Thyme-specific IgE has been found in patients with pollen allergy (12), although Type-I reactions after ingestion of thyme are uncommon (13). Oil of thyme is known as a rubefacient and has been reported to cause hyperemia and inflammation when used in bath preparations (14). Thymol, the main constituent of thyme oil, is capable of producing irritation of the skin and has been reported to cause dermatitis in dentists, and, when used in toothpaste may provoke cheilitis and glossitis (14). Le Roy et al. (15) found contact allergy to thyme oil in 5% of 100 patients with leg ulcers; the probable source of allergen were wound dressings containing thyme oil.

Until now, only scant attention has been paid to thyme as a potential occupational hazard. Lemiere et al. have described a butcher with occupational asthma caused by aromatic herbs (16), and demonstrated a significant reduction in FEV1 and increased methacholine reactivity after a challenge with thyme powder. However, in this case, thyme-specific IgE could not be found in RAST. Mackiewicz et al. (6) described a case of allergic alveolitis in a female farmer exposed to thyme herb dust. The disease was characterized by typical symptoms, radiological changes in the lower parts of the lungs and the dominance of CD8+ lymphocytes in bronchoalveolar lavage (BAL) fluid. The authors concluded that some microbiological factors associated with thyme dust, particularly Pantoea agglomerans, may contribute to the adverse effects of the dust. To the best of our knowledge, no skin changes caused by occupational exposure to thyme herb dust have previously been described.

The short time of onset of the skin symptoms (5-30 min) in the 4 reactive persons in our study may suggest either a Type I allergy or an irritant reaction. We had the opportunity to test 1 of these persons in our allergy laboratory after the study. Prick test and patch test with the thyme extract (made of commercially available dried thyme herb) and patch test with thyme oil (purchased from a local pharmacy) were carried out. No reactions were observed in prick and patch tests with the extract, whereas the patch test with thyme oil gave a classical irritant reaction (on day 2 there was a moderate erythema sharply restricted to the contact area). A similar skin reaction was also found in 2 healthy controls. This observation seems to support an irritant mechanism, even though thyme-specific IgE (CAP class 2) was found in 1 person with rash after thyme dust exposure. Thyme-specific IgE was also found, however, in 2 other farmers, 1 of whom (male, 35 years, CAP class 3) denied any skin symptoms at all, and the 2nd (female, 19 years, CAP class 1) complained of "sun allergy"; photodermatosis may sometimes be mistaken for airborne contact dermatitis, though this patient did not show any skin reaction while threshing thyme. All 3 patients denied any symptoms after ingesting thyme as a food additive or medicine in the past. Therefore, the importance of IgE seems to be questionable in eczema related to thyme dust. Also, skin and blood tests with microbial allergens did not show significant differences between the symptomatic and asymptomatic farmers. Nevertheless, it cannot be excluded that bacterial and fungal allergens, as well as bacterial endotoxin, may aggravate the effects of thyme herb constituents. To summarize, the etiology of thyme-related skin symptoms remains obscure, although in the opinion of the authors, they may suggest an airborne irritant contact dermatitis.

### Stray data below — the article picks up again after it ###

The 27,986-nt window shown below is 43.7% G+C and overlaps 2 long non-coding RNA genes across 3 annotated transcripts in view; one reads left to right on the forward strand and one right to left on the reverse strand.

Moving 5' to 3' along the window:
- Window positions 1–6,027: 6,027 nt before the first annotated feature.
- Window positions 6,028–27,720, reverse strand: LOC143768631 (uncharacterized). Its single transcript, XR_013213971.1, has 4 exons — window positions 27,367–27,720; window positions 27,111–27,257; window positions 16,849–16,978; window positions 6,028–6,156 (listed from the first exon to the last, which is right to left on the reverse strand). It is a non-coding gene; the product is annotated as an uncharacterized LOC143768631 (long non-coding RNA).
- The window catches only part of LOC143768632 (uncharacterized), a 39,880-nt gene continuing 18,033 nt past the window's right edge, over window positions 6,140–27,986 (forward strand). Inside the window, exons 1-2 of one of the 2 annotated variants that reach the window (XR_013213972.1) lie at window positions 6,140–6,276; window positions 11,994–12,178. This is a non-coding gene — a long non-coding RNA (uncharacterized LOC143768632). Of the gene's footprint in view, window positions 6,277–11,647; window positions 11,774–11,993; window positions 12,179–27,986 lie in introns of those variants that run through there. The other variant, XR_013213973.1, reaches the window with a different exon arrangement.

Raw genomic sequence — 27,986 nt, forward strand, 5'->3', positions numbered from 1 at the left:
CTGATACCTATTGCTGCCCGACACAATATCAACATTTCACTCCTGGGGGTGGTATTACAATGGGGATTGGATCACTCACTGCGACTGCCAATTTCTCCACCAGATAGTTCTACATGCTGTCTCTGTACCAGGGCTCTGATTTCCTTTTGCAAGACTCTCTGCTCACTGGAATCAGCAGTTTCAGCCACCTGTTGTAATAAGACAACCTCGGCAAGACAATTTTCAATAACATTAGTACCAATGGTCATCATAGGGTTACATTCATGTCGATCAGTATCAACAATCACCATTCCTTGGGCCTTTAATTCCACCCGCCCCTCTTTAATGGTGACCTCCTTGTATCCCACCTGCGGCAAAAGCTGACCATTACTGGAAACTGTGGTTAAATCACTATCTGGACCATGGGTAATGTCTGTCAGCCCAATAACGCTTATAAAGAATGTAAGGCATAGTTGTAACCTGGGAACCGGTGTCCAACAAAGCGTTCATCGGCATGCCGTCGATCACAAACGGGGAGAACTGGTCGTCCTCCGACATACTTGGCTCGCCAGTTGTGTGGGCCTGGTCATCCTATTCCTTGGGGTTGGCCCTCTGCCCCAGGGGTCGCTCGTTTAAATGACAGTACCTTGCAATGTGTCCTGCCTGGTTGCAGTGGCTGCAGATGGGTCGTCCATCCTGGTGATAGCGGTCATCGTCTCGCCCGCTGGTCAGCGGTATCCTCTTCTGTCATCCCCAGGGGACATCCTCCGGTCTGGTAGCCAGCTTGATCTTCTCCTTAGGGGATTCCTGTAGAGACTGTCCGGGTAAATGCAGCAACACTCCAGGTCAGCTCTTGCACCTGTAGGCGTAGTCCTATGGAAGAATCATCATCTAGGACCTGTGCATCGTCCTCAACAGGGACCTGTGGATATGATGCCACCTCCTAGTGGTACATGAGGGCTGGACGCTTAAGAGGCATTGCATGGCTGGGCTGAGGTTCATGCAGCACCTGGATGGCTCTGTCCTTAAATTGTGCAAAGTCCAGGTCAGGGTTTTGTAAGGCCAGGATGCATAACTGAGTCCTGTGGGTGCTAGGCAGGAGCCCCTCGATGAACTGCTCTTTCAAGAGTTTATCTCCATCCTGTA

Only 1 of the patients described had sought medical help for her skin problems in the past, which suggests that awareness of the problems of occupational health in Polish farmers is unsatisfactory.


Thyme dust is capable of inducing occupational airborne contact dermatitis. As yet, no specific etiologic factor has been identified, though our observations suggest an irritant mechanism.